Opening of tight junctions is involved in the pathogenesis of inflammatory bowel disease (IBD). Many studies have focused on the role of Tyr-kinases in the removal of tight junction components. However, no one has yet studied the role of atypical Protein Kinase C (aPKC), the evolutionarily conserved organizer of tight junctions, in inflammation. Our preliminary data shows a steep decrease of aPKC in intestinal epithelia exposed to pro- inflammatory signals. We have also shown that this effect is post-trancriptional and related to an Hsp-70- intermediate filament- dependent mechansim of rescue of aPKC. We hypothesize that post-translational mechanisms that recruit and maintain atypical PKC at the apical domain are impaired by inflammatory signals, resulting in increased tight junction permeability in the intestinal epithelium. We propose to: (1) Determine the molecular mechanisms by which Hsp70 chaperones rescue misfolded aPKC otherwise targeted for degradation. A combination of tissue culture of human intestinal cells, subcellular fractionation, and an in vitro reconstitution assay developed in our laboratory will be used to analyze the components of the aPKC rescue mechanisms. (2) Characterize molecular mechanisms that can antagonize loss of aPKC active conformation or degradation. Specific knock-down of Thr/Ser phosphatase catalytic subunits and expression of keratin intermediate filaments in human cells that normally lack them will be used to assess possible mechanisms to protect aPKC from losing its active conformation or to enhance the rescue mechanism. These observations will be validated in transgenic mice overexpressing keratin intermediate filaments. (3) Identify pro-inflammatory signals that downregulate aPKC and their targets in the degradation and rescue machinery that maintains aPKC physiologic levels. We will screen for pro-inflammatory cytokines that decrease aPKC levels, aside of TNF-, and analyze the step of the activation and degradation pathways of aPKC that are affected by pro-inflammatory signaling. Again, the results will be validated in an animal model

Public Health Relevance

IBD is a chronic invalidating disease that affects around 3 million mericans. Increased permeability across the epithelial intestinal barrier is not the cause, but it is widely accepted as an important factor to perpetuate the inflammation. The studies in this project are intended to understand the molecular basis of a novel, as yet non studied mechanism to organize and maintain the "tightness" (tight junction competence) of the epithelial barrier.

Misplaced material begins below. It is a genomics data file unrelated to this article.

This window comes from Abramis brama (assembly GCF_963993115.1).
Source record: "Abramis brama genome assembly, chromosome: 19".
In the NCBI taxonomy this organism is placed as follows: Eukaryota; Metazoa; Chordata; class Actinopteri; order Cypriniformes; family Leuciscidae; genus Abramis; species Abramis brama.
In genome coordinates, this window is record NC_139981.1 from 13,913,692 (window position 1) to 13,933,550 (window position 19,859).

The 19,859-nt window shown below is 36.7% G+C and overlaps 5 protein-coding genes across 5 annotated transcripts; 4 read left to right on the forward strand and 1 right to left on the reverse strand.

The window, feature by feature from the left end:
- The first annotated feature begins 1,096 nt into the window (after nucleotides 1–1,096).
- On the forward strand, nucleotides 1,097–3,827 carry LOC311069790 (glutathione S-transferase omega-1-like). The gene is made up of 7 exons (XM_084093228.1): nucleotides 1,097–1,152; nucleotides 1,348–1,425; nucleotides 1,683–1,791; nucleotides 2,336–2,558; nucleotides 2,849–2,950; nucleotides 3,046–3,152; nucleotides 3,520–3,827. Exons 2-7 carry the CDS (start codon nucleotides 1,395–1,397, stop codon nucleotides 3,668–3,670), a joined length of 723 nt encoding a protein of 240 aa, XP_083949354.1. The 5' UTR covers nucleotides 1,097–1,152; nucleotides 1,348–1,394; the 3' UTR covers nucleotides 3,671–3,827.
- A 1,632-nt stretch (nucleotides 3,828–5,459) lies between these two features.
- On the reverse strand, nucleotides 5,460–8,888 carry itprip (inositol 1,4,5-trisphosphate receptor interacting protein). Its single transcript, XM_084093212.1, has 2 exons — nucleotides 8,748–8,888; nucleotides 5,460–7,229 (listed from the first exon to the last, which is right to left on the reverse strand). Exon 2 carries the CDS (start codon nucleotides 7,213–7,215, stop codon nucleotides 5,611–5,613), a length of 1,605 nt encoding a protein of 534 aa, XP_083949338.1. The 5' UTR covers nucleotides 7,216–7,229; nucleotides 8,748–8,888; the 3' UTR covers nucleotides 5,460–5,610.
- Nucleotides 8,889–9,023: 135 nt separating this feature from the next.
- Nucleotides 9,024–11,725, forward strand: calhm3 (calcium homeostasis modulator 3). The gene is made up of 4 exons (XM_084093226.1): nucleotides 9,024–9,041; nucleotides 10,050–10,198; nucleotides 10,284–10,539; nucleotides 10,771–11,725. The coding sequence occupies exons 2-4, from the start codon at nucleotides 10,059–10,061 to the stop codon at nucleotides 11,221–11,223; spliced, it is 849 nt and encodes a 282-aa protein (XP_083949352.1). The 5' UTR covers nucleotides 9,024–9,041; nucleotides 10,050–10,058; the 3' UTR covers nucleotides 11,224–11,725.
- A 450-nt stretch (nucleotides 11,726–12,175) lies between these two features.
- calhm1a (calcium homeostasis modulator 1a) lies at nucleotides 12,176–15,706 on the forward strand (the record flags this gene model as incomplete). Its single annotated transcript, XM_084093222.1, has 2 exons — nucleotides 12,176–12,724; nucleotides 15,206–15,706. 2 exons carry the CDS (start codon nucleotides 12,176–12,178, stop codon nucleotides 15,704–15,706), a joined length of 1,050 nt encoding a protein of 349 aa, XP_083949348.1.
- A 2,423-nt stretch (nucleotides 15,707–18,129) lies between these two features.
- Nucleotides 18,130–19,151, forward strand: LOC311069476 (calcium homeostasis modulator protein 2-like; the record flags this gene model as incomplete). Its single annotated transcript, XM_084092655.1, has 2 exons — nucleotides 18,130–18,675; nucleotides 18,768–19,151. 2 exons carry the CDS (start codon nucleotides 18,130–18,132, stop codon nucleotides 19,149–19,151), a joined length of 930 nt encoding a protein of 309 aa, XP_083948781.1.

Agency
National Institute of Health (NIH)
Institute
National Institute of Diabetes and Digestive and Kidney Diseases (NIDDK)
Type
Research Project (R01)
Project #
5R01DK087359-04
Application #
8400421
Study Section
Special Emphasis Panel (ZRG1-DKUS-G (08))
Program Officer
Grey, Michael J
Project Start
2010-04-01
Project End
2013-12-31
Budget Start
2013-01-01
Budget End
2013-12-31
Support Year
4
Fiscal Year
2013
Total Cost
$303,300
Indirect Cost
$105,065
Name
University of Miami School of Medicine
Department
Anatomy/Cell Biology
Type
Schools of Medicine
DUNS #
052780918
City
Coral Gables
State
FL
Country
United States
Zip Code
33146
Kravtsov, Dmitri; Mashukova, Anastasia; Forteza, Radia et al. (2014) Myosin 5b loss of function leads to defects in polarized signaling: implication for microvillus inclusion disease pathogenesis and treatment. Am J Physiol Gastrointest Liver Physiol 307:G992-G1001
Mashukova, Anastasia; Forteza, Radia; Wald, Flavia A et al. (2012) PDK1 in apical signaling endosomes participates in the rescue of the polarity complex atypical PKC by intermediate filaments in intestinal epithelia. Mol Biol Cell 23:1664-74
Mashukova, Anastasia; Wald, Flavia A; Salas, Pedro J (2011) Tumor necrosis factor alpha and inflammation disrupt the polarity complex in intestinal epithelial cells by a posttranslational mechanism. Mol Cell Biol 31:756-65